The Deacon starred at Isabel with such disdain that he had forgotten the mission of this night. But before he and the others could comprehend what happened in those frightening seconds, the door opened. The boy's father held the burnt and disfigured, smoldering remains of his son in his arms.
“He's dead,” he cried. “My son's dead!”
A tall man stepped from within the crowd, pushing aside a few villagers to near the Deacon.
“We have had enough of this witch,” he bellowed, bringing the others from their transfixed state of shock. He pointed to the woman. “Stealing a calf and devouring it is certainly a sin in the eyes of the Lord, and we have just witnessed her association with Satan. She murdered the boy. I say guilty!”
The crowd roared its approval, cheering and shaking their fists at Isabel. Some sat with tear filled eyes and thought of the dead boy. The Deacon felt he had no choice but to find her guilty. It was undeniable and there was no other recourse. He raised his arms to silence the crowd.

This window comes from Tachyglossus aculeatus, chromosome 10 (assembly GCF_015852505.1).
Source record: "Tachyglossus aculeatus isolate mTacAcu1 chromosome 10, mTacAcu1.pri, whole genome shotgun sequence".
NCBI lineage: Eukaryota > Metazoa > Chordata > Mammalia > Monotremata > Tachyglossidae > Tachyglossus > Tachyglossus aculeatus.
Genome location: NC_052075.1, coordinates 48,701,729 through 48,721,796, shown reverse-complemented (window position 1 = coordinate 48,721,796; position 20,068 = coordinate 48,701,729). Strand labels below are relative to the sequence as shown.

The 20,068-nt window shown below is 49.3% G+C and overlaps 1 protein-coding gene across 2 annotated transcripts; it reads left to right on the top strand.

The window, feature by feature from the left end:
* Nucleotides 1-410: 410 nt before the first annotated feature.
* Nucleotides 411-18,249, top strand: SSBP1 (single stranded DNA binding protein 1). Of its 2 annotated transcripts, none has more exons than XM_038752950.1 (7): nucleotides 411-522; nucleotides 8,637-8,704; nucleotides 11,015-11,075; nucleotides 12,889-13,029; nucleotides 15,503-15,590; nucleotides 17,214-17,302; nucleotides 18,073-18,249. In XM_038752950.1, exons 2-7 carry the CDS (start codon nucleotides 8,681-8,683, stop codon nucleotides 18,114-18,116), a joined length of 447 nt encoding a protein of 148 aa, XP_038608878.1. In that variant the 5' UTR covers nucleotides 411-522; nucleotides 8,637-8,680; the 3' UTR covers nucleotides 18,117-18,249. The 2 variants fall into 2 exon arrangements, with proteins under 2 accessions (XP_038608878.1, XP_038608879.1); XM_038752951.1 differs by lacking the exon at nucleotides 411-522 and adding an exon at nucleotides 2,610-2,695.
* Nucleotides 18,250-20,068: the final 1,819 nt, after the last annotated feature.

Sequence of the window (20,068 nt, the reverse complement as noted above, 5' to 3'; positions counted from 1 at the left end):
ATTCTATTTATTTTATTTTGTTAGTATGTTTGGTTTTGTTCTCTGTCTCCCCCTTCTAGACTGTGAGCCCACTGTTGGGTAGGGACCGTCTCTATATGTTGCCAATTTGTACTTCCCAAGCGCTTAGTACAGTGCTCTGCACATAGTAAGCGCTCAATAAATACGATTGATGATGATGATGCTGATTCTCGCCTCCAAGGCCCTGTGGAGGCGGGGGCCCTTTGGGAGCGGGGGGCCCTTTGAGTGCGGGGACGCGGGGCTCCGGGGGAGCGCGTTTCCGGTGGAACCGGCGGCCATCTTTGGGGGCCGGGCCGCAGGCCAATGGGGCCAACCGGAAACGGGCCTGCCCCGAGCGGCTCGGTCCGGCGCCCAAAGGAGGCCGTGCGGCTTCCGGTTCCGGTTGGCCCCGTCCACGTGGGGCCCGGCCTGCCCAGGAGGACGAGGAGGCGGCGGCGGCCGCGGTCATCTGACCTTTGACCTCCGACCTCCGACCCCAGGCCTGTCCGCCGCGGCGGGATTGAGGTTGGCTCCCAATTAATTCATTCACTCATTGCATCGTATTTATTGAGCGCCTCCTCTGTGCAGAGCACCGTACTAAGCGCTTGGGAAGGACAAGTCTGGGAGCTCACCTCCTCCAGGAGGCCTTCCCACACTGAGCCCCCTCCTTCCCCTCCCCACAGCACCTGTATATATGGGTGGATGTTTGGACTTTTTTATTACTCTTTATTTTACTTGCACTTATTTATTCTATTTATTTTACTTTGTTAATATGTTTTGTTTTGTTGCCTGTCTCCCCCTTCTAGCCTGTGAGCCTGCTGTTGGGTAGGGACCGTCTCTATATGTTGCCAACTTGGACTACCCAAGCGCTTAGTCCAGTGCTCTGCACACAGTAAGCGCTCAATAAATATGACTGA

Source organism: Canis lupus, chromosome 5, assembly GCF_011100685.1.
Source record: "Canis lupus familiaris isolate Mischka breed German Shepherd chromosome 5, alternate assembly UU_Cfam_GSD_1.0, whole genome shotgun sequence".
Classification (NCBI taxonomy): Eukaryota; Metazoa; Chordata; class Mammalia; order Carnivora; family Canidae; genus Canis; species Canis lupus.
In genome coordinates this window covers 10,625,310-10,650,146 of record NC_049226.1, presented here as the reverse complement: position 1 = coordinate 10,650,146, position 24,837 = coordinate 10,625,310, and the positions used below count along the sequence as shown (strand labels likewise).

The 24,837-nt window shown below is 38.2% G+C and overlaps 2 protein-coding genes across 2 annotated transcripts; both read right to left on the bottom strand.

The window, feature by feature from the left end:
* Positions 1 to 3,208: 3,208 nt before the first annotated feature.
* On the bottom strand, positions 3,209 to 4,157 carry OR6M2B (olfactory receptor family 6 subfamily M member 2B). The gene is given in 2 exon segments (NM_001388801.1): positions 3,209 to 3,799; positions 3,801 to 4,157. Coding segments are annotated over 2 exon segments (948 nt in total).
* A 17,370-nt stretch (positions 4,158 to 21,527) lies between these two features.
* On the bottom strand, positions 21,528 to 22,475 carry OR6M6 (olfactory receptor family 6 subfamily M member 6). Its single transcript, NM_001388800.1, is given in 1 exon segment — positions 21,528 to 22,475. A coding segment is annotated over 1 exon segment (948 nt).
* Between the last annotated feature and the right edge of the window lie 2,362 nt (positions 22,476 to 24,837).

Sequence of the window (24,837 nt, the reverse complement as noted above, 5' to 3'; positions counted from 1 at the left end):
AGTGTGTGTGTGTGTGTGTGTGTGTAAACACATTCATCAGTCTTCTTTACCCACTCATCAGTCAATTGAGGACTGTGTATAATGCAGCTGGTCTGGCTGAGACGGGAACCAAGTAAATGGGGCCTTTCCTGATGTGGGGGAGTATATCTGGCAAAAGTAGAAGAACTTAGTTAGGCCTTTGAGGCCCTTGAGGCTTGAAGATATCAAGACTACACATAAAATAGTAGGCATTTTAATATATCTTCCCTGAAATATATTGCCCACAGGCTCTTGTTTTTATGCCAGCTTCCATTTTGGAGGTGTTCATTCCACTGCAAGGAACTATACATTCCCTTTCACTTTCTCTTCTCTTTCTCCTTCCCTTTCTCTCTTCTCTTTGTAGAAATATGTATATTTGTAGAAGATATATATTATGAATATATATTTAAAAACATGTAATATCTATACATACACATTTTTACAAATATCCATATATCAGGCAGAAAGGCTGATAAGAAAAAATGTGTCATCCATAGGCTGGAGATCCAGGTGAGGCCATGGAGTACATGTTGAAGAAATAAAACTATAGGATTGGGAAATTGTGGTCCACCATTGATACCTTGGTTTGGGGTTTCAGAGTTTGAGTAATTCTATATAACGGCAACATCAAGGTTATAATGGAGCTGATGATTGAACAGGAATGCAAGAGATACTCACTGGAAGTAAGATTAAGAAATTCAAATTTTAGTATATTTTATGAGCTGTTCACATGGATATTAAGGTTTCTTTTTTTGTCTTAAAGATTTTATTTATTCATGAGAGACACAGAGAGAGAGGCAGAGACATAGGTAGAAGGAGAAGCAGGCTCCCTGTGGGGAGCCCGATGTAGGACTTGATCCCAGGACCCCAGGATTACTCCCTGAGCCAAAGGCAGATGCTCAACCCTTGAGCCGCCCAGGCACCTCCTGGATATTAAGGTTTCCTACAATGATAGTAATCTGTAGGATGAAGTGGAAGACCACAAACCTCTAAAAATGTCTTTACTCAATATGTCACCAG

“Isabel Shea. In accordance with the power vested in me through the laws of the Village of Wexford and the holy teachings of the Lord our God, I hereby deny you privilege of answer to the before mentioned allegations, including the murder of young Daniel Silloway by means of witchcraft. I find you guilty as charged of all allegations.”
Another cheer arose from the crowd as they pressed forward, eager to destroy the witch. The women decided they and their children had enough horror for one night and hurriedly returned to their meager huts, leaving the men to carry out the expected sentence.
Two men reached down and lifted the hideous woman to her feet. Still grinning, she remained starring at the Deacon. He stood and leaned over the table, placing his face within inches of hers.
“You will burn at the stake at sunrise until your evil form has turned to ash. I will not ask the Lord to have mercy on your miserable soul for I pray he cast you into the fires of damnation for all eternity.”
Another cheer echoed throughout the room. Inwardly the Deacon felt relief for his subjects were pleased. A loud voice bellowed out bringing the cheers to a stop. It was the tall farmer who had spoken out before.
“We will have her death this night, Deacon.” He raised a rope above his head for all to see. “She has willed her body to Satan, it will not burn, but her neck will stretch from the rope.”
The Deacon was growing annoyed at this farmer but he feared Isabel Shea, who was obviously in concert with Satan himself. The Deacon wished her destroyed as the others. He agreed with the farmer.